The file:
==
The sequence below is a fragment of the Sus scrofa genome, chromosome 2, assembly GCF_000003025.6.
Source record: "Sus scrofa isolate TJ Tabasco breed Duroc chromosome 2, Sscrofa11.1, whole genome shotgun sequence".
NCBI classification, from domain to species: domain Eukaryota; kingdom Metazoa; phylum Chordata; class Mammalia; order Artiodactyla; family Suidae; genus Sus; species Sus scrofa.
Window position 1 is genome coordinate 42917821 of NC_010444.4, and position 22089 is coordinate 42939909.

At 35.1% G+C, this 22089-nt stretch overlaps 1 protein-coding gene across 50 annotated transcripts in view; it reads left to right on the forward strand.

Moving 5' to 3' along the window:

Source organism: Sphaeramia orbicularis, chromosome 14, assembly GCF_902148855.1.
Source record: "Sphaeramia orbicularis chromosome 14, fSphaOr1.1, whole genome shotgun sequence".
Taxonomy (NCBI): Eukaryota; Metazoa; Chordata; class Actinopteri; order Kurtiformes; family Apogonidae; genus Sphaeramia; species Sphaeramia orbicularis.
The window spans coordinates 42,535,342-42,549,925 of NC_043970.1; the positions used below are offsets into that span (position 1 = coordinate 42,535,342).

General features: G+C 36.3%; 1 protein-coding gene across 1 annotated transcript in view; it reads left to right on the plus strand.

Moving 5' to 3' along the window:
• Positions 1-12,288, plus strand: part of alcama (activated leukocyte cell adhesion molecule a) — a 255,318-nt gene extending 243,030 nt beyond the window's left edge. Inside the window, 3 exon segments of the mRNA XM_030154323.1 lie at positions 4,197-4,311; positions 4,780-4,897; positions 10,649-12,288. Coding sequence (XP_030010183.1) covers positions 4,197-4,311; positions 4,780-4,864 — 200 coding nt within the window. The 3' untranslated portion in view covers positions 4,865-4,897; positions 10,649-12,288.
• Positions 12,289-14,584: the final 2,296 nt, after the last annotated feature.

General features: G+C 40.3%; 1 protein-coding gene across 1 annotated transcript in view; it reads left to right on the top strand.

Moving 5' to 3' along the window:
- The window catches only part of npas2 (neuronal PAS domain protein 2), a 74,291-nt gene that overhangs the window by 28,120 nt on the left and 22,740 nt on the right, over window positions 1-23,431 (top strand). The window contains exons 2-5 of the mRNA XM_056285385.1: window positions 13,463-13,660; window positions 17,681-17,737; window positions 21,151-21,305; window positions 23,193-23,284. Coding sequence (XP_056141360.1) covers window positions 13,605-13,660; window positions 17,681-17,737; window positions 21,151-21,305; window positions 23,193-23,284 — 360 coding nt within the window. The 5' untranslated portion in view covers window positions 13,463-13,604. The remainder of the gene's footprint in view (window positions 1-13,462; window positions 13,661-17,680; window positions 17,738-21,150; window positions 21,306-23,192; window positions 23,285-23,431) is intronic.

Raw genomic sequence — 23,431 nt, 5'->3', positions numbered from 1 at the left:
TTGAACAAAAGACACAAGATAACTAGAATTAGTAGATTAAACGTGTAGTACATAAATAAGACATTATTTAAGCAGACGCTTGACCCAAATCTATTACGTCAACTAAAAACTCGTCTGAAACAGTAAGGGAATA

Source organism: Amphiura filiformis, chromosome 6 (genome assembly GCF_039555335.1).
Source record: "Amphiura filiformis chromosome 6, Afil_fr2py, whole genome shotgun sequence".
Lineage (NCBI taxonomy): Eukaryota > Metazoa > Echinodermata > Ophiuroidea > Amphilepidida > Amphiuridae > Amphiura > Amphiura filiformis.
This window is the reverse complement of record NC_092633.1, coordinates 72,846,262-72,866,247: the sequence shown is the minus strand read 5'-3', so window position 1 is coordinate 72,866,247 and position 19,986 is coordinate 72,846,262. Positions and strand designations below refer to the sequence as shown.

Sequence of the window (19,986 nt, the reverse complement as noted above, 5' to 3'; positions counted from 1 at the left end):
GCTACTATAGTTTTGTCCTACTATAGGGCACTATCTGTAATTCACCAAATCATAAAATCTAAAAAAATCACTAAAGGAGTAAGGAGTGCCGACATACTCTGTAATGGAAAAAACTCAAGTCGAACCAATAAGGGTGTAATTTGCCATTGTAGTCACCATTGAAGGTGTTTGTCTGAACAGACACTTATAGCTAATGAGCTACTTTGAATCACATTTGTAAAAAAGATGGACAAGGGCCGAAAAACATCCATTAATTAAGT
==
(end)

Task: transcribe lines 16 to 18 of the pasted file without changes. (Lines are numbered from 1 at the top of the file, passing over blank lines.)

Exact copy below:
Moving 5' to 3' along the window:
- The window catches only part of npas2 (neuronal PAS domain protein 2), a 74,291-nt gene that overhangs the window by 28,120 nt on the left and 22,740 nt on the right, over window positions 1-23,431 (top strand). The window contains exons 2-5 of the mRNA XM_056285385.1: window positions 13,463-13,660; window positions 17,681-17,737; window positions 21,151-21,305; window positions 23,193-23,284. Coding sequence (XP_056141360.1) covers window positions 13,605-13,660; window positions 17,681-17,737; window positions 21,151-21,305; window positions 23,193-23,284 — 360 coding nt within the window. The 5' untranslated portion in view covers window positions 13,463-13,604. The remainder of the gene's footprint in view (window positions 1-13,462; window positions 13,661-17,680; window positions 17,738-21,150; window positions 21,306-23,192; window positions 23,285-23,431) is intronic.

Raw genomic sequence — 23,431 nt, 5'->3', positions numbered from 1 at the left: